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Julien

Vought F4U Corsair (AR14406) - 1:144 AFV Club via Pocketbond

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Vought F4U Corsair (AR14406)

1:144 AFV Club via Pocketbond

 

f401.JPG

 

The Corsair is an iconic fighter aircraft that had speed agility and an unusual look to recommend it to pilots, but its gestation was far from easy due to the highly demanding specification that required not only high speed, but great load carrying capability, combined with a low stall speed to make it suitable for carrier operations. It was given the largest engine then available in the shape of the Pratt & Whitney Double Wasp radial engine, which could drive a huge three bladed prop that was almost 14 feet across. The aircraft had an inverted gull shaped wing so that the prop didn't strike the ground on take-off or landing. It had already proved itself capable before the United States entered WWII, being the first US single-engined aircraft to exceed 400mph. Concerns about armament led to the cowling guns being deleted and three .50cal machines guns being installed in each wing, which displaced the fuel tanks into the fuselage ahead of the cockpit, giving the aircraft its distinctive set-back appearance. By 1941 it was in production and had been allocated the name Corsair; initial trials revealed an unpleasant stall characteristic that would lead to one wing dropping suddenly, which was fixed with a small root mounted stall strip. The set-back cockpit also gave poor forward visibility on landing and take-off, with oil from the engine further obscuring the view. The top cowling flaps were replaced with a fixed panel, and the landing gear struts re-tuned, but this delayed its use as a carrier borne fighter until 1944.

 

Despite these set-backs it was used successfully as a land-based fighter, and was used in large numbers by the US Marines to good effect. A number of aces got their kills in the Corsair, which was superior to the Zero, which coupled with the pilots' experience over the poorly trained Japanese pilots made them easy targets. Because the Corsair was fast at low level it was also used for ground attack, using unguided rockets, and bombs. The Royal Navy used the Corsair from 1943, putting it into use immediately, as it was far superior to their existing options, and despite its unforgiving deck handling characteristics it found favour with pilots. After WWII it went on to serve in many conflicts, with the production line finally closing in 1953, more than 10 years after it opened. As a testament to its longevity and usefulness, some foreign operators still had Corsairs in service in the 1970s!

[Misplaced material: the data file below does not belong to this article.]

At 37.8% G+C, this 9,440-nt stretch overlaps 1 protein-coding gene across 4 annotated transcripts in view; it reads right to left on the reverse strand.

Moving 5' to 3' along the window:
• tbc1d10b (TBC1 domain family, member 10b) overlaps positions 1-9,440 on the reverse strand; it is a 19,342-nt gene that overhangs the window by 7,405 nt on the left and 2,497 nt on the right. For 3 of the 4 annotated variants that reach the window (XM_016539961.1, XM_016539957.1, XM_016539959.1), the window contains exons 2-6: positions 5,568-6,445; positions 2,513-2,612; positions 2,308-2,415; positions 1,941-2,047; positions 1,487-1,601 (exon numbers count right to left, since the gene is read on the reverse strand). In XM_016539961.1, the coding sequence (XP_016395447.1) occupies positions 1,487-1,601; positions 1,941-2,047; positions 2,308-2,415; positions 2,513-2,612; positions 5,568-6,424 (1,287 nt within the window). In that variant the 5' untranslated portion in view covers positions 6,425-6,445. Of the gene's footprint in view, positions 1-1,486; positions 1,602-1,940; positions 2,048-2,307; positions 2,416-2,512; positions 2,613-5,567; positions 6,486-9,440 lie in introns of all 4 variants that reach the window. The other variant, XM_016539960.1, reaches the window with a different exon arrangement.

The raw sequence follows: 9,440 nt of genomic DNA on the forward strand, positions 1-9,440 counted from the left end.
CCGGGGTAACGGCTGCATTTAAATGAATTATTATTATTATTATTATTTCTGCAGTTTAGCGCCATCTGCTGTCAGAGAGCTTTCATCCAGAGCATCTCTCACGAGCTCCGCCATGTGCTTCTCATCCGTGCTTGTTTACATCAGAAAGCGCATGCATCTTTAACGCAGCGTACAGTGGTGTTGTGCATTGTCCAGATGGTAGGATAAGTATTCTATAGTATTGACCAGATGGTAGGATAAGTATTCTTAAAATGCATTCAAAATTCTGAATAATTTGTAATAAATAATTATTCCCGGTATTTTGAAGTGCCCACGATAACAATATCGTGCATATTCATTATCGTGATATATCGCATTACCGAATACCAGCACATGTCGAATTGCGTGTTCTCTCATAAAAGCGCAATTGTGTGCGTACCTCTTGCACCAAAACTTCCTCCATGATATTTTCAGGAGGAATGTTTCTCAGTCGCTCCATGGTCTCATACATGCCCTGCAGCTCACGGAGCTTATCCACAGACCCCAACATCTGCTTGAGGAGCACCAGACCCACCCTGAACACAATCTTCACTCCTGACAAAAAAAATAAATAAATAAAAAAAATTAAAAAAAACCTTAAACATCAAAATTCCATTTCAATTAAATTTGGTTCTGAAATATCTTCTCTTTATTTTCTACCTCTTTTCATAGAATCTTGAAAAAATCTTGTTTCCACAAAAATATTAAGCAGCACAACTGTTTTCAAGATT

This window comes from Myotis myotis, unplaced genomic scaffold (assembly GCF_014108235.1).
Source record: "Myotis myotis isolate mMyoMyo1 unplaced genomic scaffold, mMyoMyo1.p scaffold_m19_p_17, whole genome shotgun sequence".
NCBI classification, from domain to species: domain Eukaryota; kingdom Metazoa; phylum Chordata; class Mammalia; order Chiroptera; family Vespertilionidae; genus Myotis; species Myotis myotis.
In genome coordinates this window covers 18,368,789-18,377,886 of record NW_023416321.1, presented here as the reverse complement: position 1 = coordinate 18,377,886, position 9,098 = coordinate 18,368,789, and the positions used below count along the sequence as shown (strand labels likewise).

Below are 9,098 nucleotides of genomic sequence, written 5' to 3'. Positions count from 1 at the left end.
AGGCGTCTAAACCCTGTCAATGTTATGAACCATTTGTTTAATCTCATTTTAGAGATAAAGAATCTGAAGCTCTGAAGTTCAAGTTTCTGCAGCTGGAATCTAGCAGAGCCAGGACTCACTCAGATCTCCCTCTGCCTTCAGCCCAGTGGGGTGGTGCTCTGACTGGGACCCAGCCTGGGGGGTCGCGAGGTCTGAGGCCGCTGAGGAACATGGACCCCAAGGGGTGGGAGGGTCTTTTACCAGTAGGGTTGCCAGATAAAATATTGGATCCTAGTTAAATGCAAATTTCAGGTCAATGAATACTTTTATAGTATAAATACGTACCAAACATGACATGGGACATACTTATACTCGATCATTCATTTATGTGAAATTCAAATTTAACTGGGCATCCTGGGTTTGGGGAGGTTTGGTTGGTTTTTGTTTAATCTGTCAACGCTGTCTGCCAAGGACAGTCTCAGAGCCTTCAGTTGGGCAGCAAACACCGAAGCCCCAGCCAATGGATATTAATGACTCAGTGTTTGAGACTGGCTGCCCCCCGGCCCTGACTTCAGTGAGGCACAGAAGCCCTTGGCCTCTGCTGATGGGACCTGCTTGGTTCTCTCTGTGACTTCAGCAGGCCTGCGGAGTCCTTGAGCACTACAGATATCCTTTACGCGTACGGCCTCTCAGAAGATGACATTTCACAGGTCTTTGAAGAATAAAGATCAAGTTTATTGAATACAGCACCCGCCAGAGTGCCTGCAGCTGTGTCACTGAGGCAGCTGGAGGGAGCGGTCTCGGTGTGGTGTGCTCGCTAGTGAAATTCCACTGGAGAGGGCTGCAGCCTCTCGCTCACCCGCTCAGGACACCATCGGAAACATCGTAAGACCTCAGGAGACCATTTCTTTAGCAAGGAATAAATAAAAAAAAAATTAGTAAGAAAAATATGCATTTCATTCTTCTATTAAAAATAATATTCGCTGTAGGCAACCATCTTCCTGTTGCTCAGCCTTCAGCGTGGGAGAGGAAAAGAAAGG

The Kit

In what seems to be an extension of their Mini aircraft series is seems AFV club are expanding their 1/144 scale kits (They previously only did P-40 kits in this scale).  Inside the box there is enough plastic and decals to build two aircraft. The plastic is a dark blue colour presumably aimed for those who don't want to paint the kit. There are a selection of canopies for the different variants in the kit. All parts are well moulded, there is no visible flash, and there are fine engraved panel lines. The ribbing on the wings is not overdone for the scale.  The one part cockpit and seat is put into the main fuselage and this is then closed up, the headrest part is then put on behind the cockpit. For the wings care must be taken to open up the right holes depending on the variant being modelled and the underwing armament to be used. The wings can then be glued together. The intakes and gun parts are then attached, again with care needed to select the right parts. For the front of the aircraft the modeller has the options of open, or closed cowl flaps to fit over the engine. Two different propellers are provided depending on the variant chosen.  The landing gear can then be added with a choice of ground or flying position available for the tail wheel part.  For under the wings a choice of rocket, bombs and fuel tanks are provided. Lastly the correct canopy for the variant being modelled is added.

 

f402.JPG

 

f403.JPG

 

f404.JPG

 

Markings

There is a fairly comprehensive decal sheet which looks to be printed in house. The colours appear good, and everything seems to be in register. From the box you can build two of eight markings;

 

F4U-1 VF-17, USS Bunker Hill, July 1943

F4U-1 No. 1834 Sqn, Royal Navy Fleet Air Arm, Quonset Point, July 1943

F4U-1A VMF-214, Solomon Islands, Dec 1943

F4U-1A No. 18 Sqn Royal New Zealand Air Force, Guadalcanal 1945

F4U-1C VF-85, USS Shangri-La, March 1945

F4U-1C VBF-99, USS Shangri-La, March 1945

F4U-1D VF-84, USS Bunker Hill, Feb 1945

F4U-1D VBF-88, USS Yorktown, Aug 1945

 

f405.JPG

 

f406.JPG

 

 

Conclusion

It is good to see more kits for those modelling in the smaller scale, these are quality kits and come highly recommended.

 

 

 

Review sample courtesy of


logo.gifUK Distributors for logo.gif

 

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Such a shame they have made the common mistake of depicting RNZAF roundels as pale blue not the correct dark blue. I'd have half a dozen if I can find replacements.

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Oh I 'm gonna have to get me one of these since I want to model the Corsair in every scale available. I also love the bad English on the box. "Four configurations can choose" :D 

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